Caprimulgus nuttallii Audubon, 1844, eastern side of the upper Missouri River. Five subspecies.
OTHER COMMON NAMES
English: Poorwill; French: Engoulevent de Nuttall; German: Winternachtschwalbe; Spanish: Chotacabras Pachacua.
6.7–8.7 in (17–22 cm); 1.1–2.0 oz (32–58 g). Grayish brown, grayish white, blackish brown, and buff cryptic coloration. Sexes marginally dimorphic.
Breeds in western North America from southern Canada to northern Mexico, leaving northern part of range for winter.
Open woodland, scrub, prairies, canyons.
Roosts on bare ground during day, becoming active from around dusk until before dawn. May become torpid and hibernate in rock crevice for months during winter. Song sounds like “poor-will-ip.”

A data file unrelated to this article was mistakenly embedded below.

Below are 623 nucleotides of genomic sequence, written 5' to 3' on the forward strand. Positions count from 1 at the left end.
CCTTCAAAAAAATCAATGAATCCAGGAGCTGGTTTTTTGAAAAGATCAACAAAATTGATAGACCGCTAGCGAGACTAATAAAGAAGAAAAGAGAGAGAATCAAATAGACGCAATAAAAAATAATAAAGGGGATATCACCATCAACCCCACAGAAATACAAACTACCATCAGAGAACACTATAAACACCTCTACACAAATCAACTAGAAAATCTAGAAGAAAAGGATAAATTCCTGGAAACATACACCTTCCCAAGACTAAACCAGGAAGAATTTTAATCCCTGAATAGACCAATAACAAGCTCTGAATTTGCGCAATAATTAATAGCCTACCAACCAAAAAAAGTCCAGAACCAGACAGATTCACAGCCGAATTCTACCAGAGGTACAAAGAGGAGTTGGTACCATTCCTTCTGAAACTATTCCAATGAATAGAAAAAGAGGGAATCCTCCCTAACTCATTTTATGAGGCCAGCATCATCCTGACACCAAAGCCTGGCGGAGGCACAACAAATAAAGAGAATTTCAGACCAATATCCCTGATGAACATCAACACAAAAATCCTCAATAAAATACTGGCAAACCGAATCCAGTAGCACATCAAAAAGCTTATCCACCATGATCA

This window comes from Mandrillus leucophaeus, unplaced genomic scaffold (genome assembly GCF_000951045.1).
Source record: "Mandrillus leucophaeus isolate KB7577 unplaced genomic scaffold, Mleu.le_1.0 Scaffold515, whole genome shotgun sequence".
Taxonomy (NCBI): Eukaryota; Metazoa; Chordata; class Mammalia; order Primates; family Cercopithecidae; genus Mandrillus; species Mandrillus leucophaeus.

FEEDING ECOLOGY AND DIET
Catches insect prey mainly on short sallying flights from low perch or ground.
Unlined nest on ground with clutch of two unmarked, white eggs. Incubation period 20–21 days; both sexes incubate. Small young have vinaceous-buff down with dark markings. Young make first flight at 20–23 days old.
SIGNIFICANCE TO HUMANS
Living birds poorly known even to local people. Species has become famous among ornithologists as best example of a bird that hibernates.
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